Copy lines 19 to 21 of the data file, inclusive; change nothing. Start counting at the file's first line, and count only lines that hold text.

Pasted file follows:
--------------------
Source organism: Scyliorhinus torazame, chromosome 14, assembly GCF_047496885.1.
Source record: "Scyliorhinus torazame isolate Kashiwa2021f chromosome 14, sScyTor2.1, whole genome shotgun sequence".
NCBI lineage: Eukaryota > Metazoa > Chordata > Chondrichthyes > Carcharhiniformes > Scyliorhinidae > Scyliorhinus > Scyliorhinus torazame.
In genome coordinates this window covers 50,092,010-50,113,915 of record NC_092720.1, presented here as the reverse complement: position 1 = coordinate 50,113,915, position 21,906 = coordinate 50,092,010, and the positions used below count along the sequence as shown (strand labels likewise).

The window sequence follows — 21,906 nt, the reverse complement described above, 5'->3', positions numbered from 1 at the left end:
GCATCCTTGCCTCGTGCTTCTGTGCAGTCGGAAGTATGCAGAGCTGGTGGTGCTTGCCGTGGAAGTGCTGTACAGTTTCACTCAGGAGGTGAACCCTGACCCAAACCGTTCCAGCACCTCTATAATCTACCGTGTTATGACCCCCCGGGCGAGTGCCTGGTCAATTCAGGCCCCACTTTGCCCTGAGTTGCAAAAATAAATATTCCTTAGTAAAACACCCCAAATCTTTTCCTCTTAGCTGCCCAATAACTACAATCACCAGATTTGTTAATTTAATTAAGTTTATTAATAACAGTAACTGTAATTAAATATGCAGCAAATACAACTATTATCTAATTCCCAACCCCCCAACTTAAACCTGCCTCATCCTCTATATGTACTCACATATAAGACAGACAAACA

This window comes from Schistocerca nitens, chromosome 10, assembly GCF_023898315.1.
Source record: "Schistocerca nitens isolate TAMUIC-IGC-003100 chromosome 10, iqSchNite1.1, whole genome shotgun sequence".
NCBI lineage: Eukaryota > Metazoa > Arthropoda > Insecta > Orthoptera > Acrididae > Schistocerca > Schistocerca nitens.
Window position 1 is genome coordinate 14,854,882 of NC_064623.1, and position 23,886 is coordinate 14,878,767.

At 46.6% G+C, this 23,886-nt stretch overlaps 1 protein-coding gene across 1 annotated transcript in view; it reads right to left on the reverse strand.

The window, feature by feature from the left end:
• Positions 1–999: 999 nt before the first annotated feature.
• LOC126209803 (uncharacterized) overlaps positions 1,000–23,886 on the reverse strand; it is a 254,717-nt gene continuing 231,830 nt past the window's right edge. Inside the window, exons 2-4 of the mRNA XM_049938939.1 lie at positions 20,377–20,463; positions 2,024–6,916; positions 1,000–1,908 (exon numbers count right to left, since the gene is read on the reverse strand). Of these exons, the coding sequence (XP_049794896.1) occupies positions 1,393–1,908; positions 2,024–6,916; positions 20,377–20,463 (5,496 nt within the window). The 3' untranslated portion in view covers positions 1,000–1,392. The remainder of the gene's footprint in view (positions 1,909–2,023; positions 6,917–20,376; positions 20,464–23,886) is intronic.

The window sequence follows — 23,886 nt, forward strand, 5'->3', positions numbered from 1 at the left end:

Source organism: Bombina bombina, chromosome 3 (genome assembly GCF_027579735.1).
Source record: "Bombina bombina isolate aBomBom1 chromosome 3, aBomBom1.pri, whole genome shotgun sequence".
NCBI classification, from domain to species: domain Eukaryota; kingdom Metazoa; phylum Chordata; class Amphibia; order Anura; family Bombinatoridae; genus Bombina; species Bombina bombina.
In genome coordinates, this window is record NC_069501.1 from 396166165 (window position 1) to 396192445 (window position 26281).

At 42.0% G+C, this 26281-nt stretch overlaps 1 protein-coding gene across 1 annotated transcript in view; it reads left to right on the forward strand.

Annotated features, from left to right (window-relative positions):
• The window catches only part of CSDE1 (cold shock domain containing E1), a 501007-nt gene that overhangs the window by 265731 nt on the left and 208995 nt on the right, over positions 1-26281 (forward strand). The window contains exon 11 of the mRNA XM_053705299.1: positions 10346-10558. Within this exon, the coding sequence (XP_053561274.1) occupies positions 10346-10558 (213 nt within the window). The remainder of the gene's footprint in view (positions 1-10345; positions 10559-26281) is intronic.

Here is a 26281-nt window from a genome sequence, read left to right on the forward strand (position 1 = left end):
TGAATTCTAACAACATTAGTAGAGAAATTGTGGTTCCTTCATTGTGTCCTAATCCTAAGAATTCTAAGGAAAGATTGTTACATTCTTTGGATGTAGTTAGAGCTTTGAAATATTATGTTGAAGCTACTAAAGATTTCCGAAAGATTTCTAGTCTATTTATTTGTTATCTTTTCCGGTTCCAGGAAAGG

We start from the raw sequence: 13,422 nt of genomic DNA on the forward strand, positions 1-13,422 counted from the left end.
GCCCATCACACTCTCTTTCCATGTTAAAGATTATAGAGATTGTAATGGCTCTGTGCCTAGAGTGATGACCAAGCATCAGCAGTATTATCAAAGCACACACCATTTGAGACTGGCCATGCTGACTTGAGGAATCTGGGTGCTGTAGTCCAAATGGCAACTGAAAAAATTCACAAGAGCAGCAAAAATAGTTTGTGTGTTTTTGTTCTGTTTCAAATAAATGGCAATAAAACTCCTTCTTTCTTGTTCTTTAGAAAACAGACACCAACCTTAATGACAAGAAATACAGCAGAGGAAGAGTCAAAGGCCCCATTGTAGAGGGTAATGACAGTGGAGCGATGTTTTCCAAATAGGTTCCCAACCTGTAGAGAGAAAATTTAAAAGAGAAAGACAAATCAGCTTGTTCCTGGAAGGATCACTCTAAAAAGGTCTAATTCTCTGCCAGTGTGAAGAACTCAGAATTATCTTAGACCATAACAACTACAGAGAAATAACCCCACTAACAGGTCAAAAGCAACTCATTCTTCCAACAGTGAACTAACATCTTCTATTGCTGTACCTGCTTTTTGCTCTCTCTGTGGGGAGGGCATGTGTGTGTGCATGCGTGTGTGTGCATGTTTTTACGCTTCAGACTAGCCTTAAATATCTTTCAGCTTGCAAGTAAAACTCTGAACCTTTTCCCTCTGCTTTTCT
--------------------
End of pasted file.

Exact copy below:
In genome coordinates, this window is record NC_069501.1 from 396166165 (window position 1) to 396192445 (window position 26281).

At 42.0% G+C, this 26281-nt stretch overlaps 1 protein-coding gene across 1 annotated transcript in view; it reads left to right on the forward strand.

Annotated features, from left to right (window-relative positions):